Noble Purpose: Summary and Key Takeaways

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Noble Purpose by William Damon is probably not a book that you are familiar with. It is not a bestseller, you will not find it plastered all over the shelves at Barnes & Noble, but it is one of the most profound books on the subject.

William Damon is a professor at Stanford University, and one of the little leading scholars in the world on human development. He is written many other books on the subject of purpose, including The Path to Purpose, which we will discuss next.

In 2020, he was named one of “The 50 Most Influential Psychologists in the World”, and he has received multiple awards and honors throughout his lifetime. In other words, he someone we should listen to.

With Noble Purpose, Damon dives into what makes a true purpose, one that makes us feel noble. He goes deep into how we can live this purpose every day, even if it might not seem like we are being particularly heroic. All of us can have a noble purpose in our daily lives.

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What is Noble Purpose?

So let’s start by defining the phrase “Noble Purpose”. The word “noble” probably evokes images of the brave knight fighting the fearsome dragon. But that is not the case of the word noble here.

Having a noble purpose does not mean that you were off fighting dragons all the time. Your purpose doesn’t have to be the same as Martin Luther King Jr. or Gandhi. Instead, you can live a noble purpose in everything you do, in your everyday life.

Damon says it can be found in ordinary existence, such as a parent caring for a child, a teacher instructing students, doctors healing the sick, and other such acts of kindness and service to the world.

So what is purpose? William Damon defines it like this: “Purpose is a stable and generalized intention to accomplish something both meaningful to the self and of consequence to the world beyond the self.”

Formula: Skill + Service + Interest = Noble Purpose

So what exactly does a noble purpose look like? William Damon has a formula, that is probably similar to many other formulas that you have seen surrounding this topic.

If you were to draw this out, it would look like a Venn diagram with three circles intersecting in the middle. These three circles are:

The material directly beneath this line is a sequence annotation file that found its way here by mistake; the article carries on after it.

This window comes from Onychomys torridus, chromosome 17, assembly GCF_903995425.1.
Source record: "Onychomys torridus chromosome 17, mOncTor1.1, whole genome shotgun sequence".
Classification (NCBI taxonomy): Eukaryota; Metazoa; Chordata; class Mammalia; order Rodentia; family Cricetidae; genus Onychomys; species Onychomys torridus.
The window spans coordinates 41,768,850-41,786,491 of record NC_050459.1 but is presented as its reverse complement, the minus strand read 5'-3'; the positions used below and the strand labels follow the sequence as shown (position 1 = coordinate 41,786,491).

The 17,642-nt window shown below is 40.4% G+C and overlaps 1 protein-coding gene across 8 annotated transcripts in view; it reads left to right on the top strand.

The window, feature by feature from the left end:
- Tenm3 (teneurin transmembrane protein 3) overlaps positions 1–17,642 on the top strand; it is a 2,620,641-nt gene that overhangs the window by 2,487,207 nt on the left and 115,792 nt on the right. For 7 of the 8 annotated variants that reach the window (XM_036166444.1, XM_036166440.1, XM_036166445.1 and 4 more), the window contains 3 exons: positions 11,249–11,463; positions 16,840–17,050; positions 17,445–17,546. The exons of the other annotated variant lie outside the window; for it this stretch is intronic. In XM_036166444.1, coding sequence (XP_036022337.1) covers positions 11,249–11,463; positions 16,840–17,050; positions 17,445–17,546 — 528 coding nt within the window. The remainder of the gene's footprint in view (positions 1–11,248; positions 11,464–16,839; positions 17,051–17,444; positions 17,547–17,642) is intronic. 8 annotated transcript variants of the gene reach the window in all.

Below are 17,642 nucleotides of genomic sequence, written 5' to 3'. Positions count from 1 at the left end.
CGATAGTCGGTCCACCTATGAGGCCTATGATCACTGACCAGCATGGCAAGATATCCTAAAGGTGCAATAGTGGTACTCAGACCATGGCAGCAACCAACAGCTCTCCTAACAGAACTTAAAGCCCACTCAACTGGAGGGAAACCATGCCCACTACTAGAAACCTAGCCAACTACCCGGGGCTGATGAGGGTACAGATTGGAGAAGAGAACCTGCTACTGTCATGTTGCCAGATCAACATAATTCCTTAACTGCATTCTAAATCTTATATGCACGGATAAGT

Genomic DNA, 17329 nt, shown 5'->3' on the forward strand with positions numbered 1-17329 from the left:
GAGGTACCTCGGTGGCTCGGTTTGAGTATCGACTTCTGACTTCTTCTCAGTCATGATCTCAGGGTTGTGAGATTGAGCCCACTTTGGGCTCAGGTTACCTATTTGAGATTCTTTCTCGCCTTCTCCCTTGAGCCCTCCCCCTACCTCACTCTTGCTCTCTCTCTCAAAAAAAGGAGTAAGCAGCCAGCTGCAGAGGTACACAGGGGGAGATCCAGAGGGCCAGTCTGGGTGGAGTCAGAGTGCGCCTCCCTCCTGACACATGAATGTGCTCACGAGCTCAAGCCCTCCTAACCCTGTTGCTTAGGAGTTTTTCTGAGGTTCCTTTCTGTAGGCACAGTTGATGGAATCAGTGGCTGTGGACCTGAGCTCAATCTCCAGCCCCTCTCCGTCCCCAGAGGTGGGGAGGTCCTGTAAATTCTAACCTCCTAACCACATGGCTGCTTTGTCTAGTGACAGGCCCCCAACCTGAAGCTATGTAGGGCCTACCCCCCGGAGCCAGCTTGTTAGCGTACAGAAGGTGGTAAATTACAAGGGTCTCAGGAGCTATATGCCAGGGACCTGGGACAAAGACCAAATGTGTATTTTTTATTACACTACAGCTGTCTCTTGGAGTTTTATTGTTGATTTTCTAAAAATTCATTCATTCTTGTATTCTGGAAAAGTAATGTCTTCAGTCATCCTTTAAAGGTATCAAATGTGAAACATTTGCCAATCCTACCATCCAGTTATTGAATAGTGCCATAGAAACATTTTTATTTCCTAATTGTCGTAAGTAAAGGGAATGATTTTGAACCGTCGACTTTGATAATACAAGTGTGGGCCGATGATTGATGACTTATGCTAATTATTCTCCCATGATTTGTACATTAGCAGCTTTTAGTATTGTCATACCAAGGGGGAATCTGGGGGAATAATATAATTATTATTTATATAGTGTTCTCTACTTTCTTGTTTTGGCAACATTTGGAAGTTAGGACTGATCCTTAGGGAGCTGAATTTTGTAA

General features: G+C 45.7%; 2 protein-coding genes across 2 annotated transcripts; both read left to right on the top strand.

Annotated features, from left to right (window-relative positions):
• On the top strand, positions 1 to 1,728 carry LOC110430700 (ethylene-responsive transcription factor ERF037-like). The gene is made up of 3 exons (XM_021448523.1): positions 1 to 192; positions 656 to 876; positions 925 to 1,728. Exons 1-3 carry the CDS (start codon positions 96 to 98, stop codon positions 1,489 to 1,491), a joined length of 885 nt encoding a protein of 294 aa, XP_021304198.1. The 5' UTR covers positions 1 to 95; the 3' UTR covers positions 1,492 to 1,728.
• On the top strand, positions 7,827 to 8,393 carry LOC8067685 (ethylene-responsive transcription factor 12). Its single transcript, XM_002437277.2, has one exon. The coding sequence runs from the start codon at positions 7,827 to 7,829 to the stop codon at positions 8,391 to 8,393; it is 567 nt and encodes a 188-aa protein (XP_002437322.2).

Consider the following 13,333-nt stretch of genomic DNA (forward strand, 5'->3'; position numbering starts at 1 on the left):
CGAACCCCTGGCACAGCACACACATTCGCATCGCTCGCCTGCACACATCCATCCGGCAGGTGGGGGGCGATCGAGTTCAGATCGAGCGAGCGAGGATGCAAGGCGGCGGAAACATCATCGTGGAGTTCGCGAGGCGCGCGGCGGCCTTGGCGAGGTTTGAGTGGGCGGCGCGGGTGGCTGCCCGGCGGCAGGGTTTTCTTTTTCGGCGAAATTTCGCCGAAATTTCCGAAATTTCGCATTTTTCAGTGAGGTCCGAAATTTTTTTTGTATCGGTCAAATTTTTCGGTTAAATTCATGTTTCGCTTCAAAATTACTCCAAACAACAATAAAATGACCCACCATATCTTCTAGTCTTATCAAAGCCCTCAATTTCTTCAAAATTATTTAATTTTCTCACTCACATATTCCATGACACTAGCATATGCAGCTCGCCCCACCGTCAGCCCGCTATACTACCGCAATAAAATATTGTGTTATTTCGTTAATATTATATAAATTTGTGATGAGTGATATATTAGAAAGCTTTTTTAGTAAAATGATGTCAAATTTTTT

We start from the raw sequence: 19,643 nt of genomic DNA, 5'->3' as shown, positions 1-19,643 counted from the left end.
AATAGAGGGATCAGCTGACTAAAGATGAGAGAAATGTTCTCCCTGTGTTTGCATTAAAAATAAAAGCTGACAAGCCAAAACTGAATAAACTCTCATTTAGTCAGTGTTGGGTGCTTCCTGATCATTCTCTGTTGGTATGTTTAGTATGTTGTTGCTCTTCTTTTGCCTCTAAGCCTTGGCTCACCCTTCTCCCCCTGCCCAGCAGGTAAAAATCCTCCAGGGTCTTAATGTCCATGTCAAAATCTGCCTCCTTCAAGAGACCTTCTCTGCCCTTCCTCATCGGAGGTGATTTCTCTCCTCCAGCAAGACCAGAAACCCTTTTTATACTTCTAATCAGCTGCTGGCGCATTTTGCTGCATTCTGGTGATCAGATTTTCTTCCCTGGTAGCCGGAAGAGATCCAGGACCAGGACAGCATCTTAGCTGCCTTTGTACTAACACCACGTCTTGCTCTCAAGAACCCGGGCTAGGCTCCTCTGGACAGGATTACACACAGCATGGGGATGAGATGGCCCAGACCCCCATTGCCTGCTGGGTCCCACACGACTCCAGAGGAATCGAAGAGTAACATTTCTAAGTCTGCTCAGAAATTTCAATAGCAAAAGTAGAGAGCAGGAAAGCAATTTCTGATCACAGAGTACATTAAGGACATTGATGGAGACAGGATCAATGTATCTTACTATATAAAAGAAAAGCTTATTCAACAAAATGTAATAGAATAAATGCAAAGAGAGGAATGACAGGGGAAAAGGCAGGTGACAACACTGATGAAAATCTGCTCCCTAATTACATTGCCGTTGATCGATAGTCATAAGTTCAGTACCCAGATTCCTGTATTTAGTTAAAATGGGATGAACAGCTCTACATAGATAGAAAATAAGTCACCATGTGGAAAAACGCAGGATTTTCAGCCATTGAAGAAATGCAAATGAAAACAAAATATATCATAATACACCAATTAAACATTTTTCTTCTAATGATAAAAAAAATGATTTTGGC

• Skill, or our “God-given abilities”
  • Service, what the world needs
  • Interest, or what we enjoy doing

For me, I love storytelling. I also love personal development. That is why my business is centered around using stories to help people improve their lives.

What is this for you? What are you good at? What do you enjoy doing? And most importantly, how can you use those things to improve the world around you?

Find that, and you will find your purpose.

How to Create a Noble Purpose

In his book, Damon gives us nine tips on how to cultivate our purpose throughout our lives. Let’s look at each of these:

1. “It is never too early to begin a life of purpose—and it is never too late.”

If you are young, understand that you are never too young to start living a life of purpose. Likewise, if you feel you are too old, that doesn’t apply either. The greatest good you can do will always be ahead of you, not behind, so even if you find yourself near the end of your life, and feel you haven’t found a noble purpose, that can still change, and it is never too late.

2. “Although purpose is everywhere, it may be most readily found in places that are familiar to you.”

Most of us already have an idea of what our purposes. It becomes evident in the things that we are attracted to, the things we like to do, the acts and people that bring us joy. It’s important to take a look around you, to see if your purpose isn’t already before your eyes.

3. “Look around for mentors—‘purpose exemplars’—people who represent models of noble behavior in service of good causes.”

No matter what your purposes, chances are there somebody else that has the same purpose. Look for those people. You will find them throughout history, and throughout the world today. A great way to find these people is to start reading, searching for those whose missions in life resonate with you.

4. “When possible, get support from like-minded individuals.”

You don’t have to pay a coach exorbitant amounts of money in order to find your purpose or excel in your life. Instead, you can spend more time with people that you know who can act as an “purpose exemplar” for you. And if you know of no such people, then simply read books, watch YouTube videos, or listen to podcasts from people who could be great mentors for you. This will have a similar effect.